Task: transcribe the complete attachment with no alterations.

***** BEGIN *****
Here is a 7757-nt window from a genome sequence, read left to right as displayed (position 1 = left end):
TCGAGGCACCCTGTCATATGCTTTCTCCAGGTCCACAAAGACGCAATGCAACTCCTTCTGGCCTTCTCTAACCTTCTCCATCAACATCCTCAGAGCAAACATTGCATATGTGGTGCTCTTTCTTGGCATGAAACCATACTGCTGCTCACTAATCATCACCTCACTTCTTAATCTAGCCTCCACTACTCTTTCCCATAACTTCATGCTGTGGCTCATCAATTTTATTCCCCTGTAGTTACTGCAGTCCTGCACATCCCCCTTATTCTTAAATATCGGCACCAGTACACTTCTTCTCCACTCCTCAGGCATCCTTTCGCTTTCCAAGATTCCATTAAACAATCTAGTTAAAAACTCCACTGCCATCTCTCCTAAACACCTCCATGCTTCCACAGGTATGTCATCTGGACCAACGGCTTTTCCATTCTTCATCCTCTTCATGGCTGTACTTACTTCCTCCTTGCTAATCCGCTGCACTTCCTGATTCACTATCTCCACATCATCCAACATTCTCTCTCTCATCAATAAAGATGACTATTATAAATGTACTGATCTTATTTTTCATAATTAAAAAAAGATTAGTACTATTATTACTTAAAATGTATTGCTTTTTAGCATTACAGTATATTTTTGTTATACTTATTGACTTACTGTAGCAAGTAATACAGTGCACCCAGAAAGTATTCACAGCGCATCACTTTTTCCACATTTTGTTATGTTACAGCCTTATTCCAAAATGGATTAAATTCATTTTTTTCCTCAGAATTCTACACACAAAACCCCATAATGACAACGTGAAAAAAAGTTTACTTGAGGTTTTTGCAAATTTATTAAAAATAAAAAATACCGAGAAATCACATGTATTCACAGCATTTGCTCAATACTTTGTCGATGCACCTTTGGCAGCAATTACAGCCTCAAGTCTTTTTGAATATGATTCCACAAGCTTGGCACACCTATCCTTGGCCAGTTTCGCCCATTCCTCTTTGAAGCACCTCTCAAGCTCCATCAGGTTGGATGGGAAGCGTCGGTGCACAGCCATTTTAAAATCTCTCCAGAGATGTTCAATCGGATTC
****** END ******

Here is a 7757-nt window from a genome sequence, read left to right as displayed (position 1 = left end):
TCGAGGCACCCTGTCATATGCTTTCTCCAGGTCCACAAAGACGCAATGCAACTCCTTCTGGCCTTCTCTAACCTTCTCCATCAACATCCTCAGAGCAAACATTGCATATGTGGTGCTCTTTCTTGGCATGAAACCATACTGCTGCTCACTAATCATCACCTCACTTCTTAATCTAGCCTCCACTACTCTTTCCCATAACTTCATGCTGTGGCTCATCAATTTTATTCCCCTGTAGTTACTGCAGTCCTGCACATCCCCCTTATTCTTAAATATCGGCACCAGTACACTTCTTCTCCACTCCTCAGGCATCCTTTCGCTTTCCAAGATTCCATTAAACAATCTAGTTAAAAACTCCACTGCCATCTCTCCTAAACACCTCCATGCTTCCACAGGTATGTCATCTGGACCAACGGCTTTTCCATTCTTCATCCTCTTCATGGCTGTACTTACTTCCTCCTTGCTAATCCGCTGCACTTCCTGATTCACTATCTCCACATCATCCAACATTCTCTCTCTCATCAATAAAGATGACTATTATAAATGTACTGATCTTATTTTTCATAATTAAAAAAAGATTAGTACTATTATTACTTAAAATGTATTGCTTTTTAGCATTACAGTATATTTTTGTTATACTTATTGACTTACTGTAGCAAGTAATACAGTGCACCCAGAAAGTATTCACAGCGCATCACTTTTTCCACATTTTGTTATGTTACAGCCTTATTCCAAAATGGATTAAATTCATTTTTTTCCTCAGAATTCTACACACAAAACCCCATAATGACAACGTGAAAAAAAGTTTACTTGAGGTTTTTGCAAATTTATTAAAAATAAAAAATACCGAGAAATCACATGTATTCACAGCATTTGCTCAATACTTTGTCGATGCACCTTTGGCAGCAATTACAGCCTCAAGTCTTTTTGAATATGATTCCACAAGCTTGGCACACCTATCCTTGGCCAGTTTCGCCCATTCCTCTTTGAAGCACCTCTCAAGCTCCATCAGGTTGGATGGGAAGCGTCGGTGCACAGCCATTTTAAAATCTCTCCAGAGATGTTCAATCGGATTC